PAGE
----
I’ve been writing about Roy Moore for almost fifteen years.
Roy Moore has a 35-year record of political activity and belief that disqualifies him from public office in America.
This has very little to do with his taste for teenage females. And, contrary to what some breathless headlines say, Roy Moore is not a pedophile.
Pedophiles are sexually attracted to PRE-pubescent males and/or females. Every expert in this complex field agrees that a large percentage of pedophiles (probably half or more) NEVER touch a single child inappropriately. As a group, pedophiles are no more powerless over their sexual desires than any other non-psychotic group. Which is to say that some pedophiles, like some non-pedophiles, act out their desires even though they know they shouldn’t. And that most don’t.
Roy Moore’s neighbors and colleagues apparently knew of his fondness for young teen women. Of course any coercion—which has yet to be proven—is against the law, and should be punished harshly. Invitations or suggestions that various teens felt were creepy? That isn’t illegal, and while I wouldn’t want Moore dating my daughter, that wouldn’t disqualify him from public office.
What does disqualify Roy Moore is his traitorous views of our Constitution and legal system.
When Moore was first appointed a local judge in 1982, he put up a plaque of the Ten Commandments in his courtroom “to establish the moral foundation of our law.” He would begin sessions by praying for jurors’ wisdom, and sometimes asked a clergyman to lead the jury pool in prayer.
By the time he was sworn in as Chief Justice of the Alabama Supreme Court in 2001, Moore said that he had “come to realize the real meaning of the First Amendment and its relationship to the God on whom the oath was based. My mind had been opened to the spiritual war occurring in our state and our nation that was slowly removing the knowledge of that relationship between God and law.”
Continued Moore, “I pledged to support not only the U.S. Constitution, but the Alabama Constitution as well, which provided in its preamble that the state established justice by ‘invoking the favor and guidance of Almighty God.’ The connection between God and our law could not be more clear.”
Six months later, this Chief Justice of the Alabama Supreme Court installed a 5,000-pound granite monument of the Ten Commandments in the state Supreme Court building. For two years America’s legal process methodically tried to get him to move the monument, and he steadfastly refused. When he refused a federal court order to do so, he was removed from the bench—and vowed he had done nothing wrong.
That’s right—the Chief Justice of the Alabama Supreme Court refused to obey a federal court order. Since he continues to believe he did the right thing, he is unfit for public office. From my 2005 book America’s War On Sex, here are his own words while on trial in 2003:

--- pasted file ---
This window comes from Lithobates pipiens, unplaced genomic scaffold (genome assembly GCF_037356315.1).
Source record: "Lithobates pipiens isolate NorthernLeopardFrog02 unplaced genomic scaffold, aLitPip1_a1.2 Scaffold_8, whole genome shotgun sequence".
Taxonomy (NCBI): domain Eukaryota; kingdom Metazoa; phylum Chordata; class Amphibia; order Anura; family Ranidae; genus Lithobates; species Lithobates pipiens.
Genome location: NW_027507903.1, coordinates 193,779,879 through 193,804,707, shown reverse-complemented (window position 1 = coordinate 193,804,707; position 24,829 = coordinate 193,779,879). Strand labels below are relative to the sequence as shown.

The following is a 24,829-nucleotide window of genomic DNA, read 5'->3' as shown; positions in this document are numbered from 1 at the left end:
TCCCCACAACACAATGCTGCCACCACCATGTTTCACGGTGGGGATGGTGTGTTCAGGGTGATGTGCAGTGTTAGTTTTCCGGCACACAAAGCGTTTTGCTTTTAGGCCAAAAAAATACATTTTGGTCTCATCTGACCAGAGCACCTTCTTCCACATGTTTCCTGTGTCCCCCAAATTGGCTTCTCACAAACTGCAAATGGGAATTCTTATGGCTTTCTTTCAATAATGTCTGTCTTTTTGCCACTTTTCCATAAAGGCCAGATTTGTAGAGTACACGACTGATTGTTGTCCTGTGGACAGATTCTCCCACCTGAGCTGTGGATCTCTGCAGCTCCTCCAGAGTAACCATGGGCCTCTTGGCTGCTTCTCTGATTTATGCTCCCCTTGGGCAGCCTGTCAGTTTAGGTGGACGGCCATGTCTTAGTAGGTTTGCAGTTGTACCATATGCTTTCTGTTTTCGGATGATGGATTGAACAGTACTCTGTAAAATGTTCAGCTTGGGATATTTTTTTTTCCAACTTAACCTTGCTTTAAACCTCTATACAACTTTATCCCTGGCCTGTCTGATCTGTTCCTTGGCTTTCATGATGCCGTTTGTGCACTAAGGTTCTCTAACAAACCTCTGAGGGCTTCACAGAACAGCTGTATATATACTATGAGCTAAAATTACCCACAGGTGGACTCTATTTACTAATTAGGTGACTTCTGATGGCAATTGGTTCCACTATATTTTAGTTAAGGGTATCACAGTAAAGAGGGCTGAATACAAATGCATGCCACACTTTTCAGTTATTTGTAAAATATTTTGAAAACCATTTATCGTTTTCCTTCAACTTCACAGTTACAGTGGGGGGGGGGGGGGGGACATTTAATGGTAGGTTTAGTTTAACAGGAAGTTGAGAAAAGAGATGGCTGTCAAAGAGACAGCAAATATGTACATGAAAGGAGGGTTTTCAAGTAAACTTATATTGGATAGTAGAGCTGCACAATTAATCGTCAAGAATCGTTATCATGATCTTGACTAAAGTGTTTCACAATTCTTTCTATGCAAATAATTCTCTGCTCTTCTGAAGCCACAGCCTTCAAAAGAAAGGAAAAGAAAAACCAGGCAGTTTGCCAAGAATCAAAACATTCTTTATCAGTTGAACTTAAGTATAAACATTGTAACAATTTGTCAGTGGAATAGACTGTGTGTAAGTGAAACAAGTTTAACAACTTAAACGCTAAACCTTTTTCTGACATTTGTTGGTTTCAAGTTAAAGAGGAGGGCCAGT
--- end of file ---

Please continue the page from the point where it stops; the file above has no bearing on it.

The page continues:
State Attorney General Pryor: And your understanding is that the federal court ordered that you could not acknowledge God [in the courtroom], isn’t that right?
Roy Moore: Yes.
Pryor: And if you resume your duties as Chief Justice after this proceeding, you will continue to acknowledge God as you have testified that you would today?
Moore: That’s right
Pryor: No matter what any other official says?
Moore: Absolutely. Let me clarify that. Without an acknowledgement of God, I cannot do my duties. I must acknowledge God…
Pryor: If you do resume your duties as Chief Justice, you will continue to do that without regard to what any other official says. Isn’t that right?
Moore: …I must.
Moore says God is the basis of American government, which he envisions as a theocracy. “Let every soul be subject unto the higher powers,” he says. “Separation of church and state does not mean separation of God and government! We must return God to our public life and restore the moral foundation of our law.”
This is exactly what the Ayatollahs of Iran say.
After a series of appeals, Moore was removed from the bench in 2004.
He ran again for Chief Justice of the Supreme Court in 2012, and won. Some two years later, Judge Roy Moore was charged with ethical violations for publicly encouraging state officials and judges to ignore federal court rulings overturning bans on same-sex marriage, including Alabama’s.
In 2016 after the U.S. Supreme Court (in Obergefell v. Hodges) overturned all state bans on same-sex marriage, Judge Moore ordered lower court judges to ignore the federal ruling, citing their “ministerial duty not to issue any [same-sex] marriage license.”
Later that year Moore was found guilty of gross violations of judicial ethics as he continued to claim a moral justification for violating the law and instructing state officials to do the same. He appealed his removal from the bench, and after a series of legal maneuvers failed, on April 26, 2017 he announced he was running for U.S. Senate.
And that’s why Roy Moore is unqualified to run for U.S. Senator, state judge, or town dogcatcher. He is a traitor—he wants to overturn the American system of government, and he has knowingly acted in defiance of the law in order to do so. Ten years ago he was one of the first to publicly question Barack Obama’s citizenship. He affirmed his “birther” conspiracy theory as recently as a year ago, attempting to delegitimize America’s electoral process.
While his behavior toward young women long ago was creepy, probably predatory, and possibly even criminal, it’s too bad that this is what has people distancing themselves from him.
He has damaged our democracy for decades—right up to the current year—and only a few defenders of secular democracy make a fuss. He messed with the psyches of a half-dozen women thirty years ago—certainly a bad thing—and people are salivating over the ancient scandal.
If only screwing with our secular democracy were as salacious as trying to screw high school girls.